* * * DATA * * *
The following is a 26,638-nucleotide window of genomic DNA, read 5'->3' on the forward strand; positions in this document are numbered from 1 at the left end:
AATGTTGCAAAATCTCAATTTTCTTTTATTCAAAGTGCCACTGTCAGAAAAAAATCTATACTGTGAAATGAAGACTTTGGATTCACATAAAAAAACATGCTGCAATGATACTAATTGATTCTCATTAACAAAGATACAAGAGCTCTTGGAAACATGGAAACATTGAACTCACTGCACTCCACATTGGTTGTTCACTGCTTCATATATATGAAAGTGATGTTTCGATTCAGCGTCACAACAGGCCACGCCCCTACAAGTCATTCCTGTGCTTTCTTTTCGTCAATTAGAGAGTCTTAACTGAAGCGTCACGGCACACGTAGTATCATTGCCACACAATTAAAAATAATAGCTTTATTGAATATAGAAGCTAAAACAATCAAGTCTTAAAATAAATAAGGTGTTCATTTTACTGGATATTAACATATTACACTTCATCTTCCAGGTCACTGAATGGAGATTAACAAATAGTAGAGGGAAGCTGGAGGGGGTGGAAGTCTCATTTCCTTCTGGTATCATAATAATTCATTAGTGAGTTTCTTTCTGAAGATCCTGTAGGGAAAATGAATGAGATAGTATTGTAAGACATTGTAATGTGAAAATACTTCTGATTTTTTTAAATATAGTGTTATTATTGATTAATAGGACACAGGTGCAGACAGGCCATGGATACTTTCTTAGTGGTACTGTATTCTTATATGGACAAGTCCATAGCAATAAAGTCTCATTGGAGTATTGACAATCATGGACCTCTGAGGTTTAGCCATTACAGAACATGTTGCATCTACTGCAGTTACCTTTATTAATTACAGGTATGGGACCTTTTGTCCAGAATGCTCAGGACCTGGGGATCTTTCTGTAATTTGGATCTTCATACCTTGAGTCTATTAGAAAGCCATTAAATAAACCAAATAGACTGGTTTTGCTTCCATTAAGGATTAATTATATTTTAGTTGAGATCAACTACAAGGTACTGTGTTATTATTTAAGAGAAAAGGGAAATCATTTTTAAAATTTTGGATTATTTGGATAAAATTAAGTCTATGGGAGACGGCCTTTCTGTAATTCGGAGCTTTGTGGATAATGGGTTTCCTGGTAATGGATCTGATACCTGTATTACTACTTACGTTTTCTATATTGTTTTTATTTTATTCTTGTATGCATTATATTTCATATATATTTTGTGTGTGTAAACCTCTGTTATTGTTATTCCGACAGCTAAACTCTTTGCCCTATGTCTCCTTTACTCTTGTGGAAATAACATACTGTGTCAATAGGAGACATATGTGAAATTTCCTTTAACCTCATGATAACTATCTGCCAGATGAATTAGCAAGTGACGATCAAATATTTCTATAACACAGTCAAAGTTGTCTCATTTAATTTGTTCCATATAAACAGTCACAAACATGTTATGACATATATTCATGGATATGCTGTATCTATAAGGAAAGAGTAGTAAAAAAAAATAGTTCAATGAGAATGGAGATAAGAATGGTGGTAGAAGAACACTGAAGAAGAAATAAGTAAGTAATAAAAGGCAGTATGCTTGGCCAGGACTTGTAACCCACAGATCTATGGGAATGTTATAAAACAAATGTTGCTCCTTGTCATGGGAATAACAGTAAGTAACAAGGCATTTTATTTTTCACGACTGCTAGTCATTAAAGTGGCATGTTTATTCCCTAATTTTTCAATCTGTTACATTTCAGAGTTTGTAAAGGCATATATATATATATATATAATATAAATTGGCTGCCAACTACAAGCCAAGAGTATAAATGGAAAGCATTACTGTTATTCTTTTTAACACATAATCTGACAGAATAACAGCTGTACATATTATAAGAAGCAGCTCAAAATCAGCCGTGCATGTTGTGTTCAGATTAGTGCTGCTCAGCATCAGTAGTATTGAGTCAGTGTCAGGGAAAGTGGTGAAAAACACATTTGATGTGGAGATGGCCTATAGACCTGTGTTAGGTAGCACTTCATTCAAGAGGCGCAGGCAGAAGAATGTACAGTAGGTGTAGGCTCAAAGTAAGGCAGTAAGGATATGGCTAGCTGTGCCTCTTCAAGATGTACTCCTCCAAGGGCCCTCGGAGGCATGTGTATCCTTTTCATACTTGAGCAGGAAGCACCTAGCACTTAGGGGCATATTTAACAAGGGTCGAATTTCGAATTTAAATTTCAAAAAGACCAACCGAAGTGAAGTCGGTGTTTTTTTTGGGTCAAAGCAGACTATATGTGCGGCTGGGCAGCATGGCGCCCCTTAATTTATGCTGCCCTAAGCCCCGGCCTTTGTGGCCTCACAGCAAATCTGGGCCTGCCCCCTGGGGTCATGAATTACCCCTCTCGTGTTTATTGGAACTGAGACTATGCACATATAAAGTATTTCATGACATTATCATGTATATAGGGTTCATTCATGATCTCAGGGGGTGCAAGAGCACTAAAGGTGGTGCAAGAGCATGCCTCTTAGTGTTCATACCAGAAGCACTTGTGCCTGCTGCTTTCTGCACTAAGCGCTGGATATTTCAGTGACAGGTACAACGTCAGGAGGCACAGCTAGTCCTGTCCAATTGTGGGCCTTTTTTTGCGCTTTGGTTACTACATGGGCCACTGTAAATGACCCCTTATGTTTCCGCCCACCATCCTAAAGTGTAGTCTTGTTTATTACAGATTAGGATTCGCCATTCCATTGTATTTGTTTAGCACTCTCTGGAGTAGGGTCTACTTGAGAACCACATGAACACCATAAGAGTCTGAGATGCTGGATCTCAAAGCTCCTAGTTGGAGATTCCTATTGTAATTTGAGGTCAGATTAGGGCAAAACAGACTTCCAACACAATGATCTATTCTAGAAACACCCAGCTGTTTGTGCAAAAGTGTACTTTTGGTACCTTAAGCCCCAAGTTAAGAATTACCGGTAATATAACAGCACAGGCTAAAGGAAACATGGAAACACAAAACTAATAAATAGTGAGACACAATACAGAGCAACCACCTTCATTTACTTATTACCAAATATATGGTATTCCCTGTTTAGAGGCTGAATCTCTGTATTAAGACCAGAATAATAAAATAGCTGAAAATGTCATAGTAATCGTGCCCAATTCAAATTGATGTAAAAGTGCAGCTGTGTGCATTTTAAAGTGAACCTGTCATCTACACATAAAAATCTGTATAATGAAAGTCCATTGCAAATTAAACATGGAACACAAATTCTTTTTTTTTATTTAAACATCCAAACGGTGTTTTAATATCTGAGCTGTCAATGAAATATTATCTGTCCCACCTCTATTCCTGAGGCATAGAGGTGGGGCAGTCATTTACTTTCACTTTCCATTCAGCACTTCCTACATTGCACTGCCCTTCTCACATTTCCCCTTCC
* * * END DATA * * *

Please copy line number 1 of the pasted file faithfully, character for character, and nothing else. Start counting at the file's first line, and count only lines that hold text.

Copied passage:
The following is a 26,638-nucleotide window of genomic DNA, read 5'->3' on the forward strand; positions in this document are numbered from 1 at the left end: